Buy a Convertible in the Fall or Spring?


Dear Driving for Dollars,

Continue Reading Below

I want to buy a used convertible and will be ready soon, but if I buy the car in the fall, I won't be driving it much due to the weather. Should I wait until spring to buy it instead? -Jason

Dear Jason,

There are pros and cons for either choice. If you opt to buy the convertible this fall, you will probably find a better deal because interest in convertibles wanes during the winter. Private sellers and dealers will have a harder time making a sale. Similarly, interest in convertibles rises in the spring and summer months, which generally means sellers will be less willing to give you a deal.

As you point out, if you buy now, the convertible will likely be sitting in your garage for several months with little use. This is a little easier to swallow if you are buying the car outright versus making a monthly payment on a car loan.

More On This...

One way to reduce the costs would be to insure the convertible as a nondriver until spring. It would cover you from theft or other loss such as a fire -- but not from a collision. Also keep in mind the fall is when new models arrive. Depending on when you buy, your used convertible could essentially experience one year's worth of depreciation in a very short time.

If you are getting a car loan, this could put you upside down in the loan where you owe more than the car is worth. That could be devastating financially if the car is stolen or totaled in a crash.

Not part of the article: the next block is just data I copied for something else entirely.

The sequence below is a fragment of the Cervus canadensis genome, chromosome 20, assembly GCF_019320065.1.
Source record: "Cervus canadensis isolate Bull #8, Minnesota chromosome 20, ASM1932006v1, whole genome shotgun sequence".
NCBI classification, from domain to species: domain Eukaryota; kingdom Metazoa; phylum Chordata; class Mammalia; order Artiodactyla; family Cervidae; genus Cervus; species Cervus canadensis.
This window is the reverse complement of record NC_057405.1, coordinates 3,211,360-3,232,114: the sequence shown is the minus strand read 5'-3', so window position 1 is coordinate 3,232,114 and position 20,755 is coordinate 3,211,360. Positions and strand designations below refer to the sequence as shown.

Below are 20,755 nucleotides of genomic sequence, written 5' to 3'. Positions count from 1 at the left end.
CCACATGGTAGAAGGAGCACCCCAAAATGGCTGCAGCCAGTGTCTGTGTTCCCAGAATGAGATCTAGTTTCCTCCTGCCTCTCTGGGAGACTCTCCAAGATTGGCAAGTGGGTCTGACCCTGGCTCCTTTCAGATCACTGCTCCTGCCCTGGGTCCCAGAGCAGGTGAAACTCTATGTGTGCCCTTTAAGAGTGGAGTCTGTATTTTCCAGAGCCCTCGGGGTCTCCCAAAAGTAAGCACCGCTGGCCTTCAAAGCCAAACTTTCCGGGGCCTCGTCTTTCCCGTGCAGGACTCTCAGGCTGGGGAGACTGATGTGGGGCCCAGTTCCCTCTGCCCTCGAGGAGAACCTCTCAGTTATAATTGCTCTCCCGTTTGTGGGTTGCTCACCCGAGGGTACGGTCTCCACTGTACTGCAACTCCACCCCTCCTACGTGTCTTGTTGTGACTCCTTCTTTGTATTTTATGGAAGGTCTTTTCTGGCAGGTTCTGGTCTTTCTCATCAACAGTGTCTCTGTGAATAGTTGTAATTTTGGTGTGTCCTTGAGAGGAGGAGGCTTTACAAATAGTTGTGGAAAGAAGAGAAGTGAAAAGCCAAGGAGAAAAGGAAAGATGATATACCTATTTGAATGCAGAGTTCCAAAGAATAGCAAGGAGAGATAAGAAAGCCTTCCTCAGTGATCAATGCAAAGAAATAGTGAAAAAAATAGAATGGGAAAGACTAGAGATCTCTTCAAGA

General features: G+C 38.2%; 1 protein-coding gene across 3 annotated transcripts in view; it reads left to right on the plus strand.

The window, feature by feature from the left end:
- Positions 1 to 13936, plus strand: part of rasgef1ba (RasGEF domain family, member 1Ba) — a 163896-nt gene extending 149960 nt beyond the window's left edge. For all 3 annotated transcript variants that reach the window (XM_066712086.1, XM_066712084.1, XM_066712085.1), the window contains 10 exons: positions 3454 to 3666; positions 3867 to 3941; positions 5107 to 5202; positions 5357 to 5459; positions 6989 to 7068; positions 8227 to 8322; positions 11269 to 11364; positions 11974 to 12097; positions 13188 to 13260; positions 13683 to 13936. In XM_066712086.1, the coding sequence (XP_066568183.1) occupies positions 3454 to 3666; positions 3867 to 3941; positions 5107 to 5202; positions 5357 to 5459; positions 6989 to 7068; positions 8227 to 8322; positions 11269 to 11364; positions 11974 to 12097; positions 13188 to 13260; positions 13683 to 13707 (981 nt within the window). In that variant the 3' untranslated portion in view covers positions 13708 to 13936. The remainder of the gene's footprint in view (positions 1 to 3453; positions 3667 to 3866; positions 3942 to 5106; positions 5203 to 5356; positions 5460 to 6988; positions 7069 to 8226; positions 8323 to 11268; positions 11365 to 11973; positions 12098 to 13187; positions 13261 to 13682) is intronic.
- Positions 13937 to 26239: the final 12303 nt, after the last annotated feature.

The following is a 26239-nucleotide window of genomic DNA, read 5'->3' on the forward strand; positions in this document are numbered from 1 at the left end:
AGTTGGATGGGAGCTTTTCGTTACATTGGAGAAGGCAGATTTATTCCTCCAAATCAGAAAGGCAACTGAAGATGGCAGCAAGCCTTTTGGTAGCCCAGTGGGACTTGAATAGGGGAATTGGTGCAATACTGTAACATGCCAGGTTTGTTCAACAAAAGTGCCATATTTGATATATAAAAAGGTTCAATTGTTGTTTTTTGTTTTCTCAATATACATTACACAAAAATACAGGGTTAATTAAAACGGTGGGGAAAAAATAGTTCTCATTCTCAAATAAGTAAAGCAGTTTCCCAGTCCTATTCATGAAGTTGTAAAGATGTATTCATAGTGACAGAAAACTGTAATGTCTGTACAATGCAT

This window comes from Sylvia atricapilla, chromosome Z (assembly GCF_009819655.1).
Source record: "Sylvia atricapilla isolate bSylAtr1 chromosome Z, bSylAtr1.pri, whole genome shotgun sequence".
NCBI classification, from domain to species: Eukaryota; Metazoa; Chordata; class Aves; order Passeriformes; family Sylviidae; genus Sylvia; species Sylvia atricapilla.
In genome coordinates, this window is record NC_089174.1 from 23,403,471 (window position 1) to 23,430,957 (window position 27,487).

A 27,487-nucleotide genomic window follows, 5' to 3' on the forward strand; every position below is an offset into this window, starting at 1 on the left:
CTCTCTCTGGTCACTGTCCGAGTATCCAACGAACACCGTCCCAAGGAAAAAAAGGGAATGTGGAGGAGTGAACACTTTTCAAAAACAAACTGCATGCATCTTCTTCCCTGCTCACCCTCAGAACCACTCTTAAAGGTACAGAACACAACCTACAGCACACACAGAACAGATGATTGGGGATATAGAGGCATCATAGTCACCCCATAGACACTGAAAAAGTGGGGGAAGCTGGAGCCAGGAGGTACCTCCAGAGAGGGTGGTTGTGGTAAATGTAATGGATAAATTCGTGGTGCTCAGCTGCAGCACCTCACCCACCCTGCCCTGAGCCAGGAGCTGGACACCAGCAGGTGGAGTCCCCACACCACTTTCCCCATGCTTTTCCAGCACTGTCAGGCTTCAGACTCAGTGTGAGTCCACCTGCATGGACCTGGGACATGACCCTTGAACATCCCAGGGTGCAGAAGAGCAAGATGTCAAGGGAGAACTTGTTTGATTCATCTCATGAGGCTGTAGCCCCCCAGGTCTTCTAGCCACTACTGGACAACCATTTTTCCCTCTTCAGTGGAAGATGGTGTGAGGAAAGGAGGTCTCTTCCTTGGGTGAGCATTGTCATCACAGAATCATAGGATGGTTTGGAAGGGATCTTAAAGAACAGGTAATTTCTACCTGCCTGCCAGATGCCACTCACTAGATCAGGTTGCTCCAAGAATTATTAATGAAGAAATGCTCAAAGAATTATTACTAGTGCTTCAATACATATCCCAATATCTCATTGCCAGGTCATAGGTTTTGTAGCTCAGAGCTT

Get more news, money-saving tips and expert advice by signing up for a free Bankrate newsletter.

Ask the adviser

If you have a car question, email it to us at Driving for Dollars. Read more Driving for Dollars columns and Bankrate auto stories. Follow her on Facebook here or on Twitter @SheDrives.

Bankrate's content, including the guidance of its advice-and-expert columns and this website, is intended only to assist you with financial decisions. The content is broad in scope and does not consider your personal financial situation. Bankrate recommends that you seek the advice of advisers who are fully aware of your individual circumstances before making any final decisions or implementing any financial strategy. Please remember that your use of this website is governed by Bankrate's Terms of Use.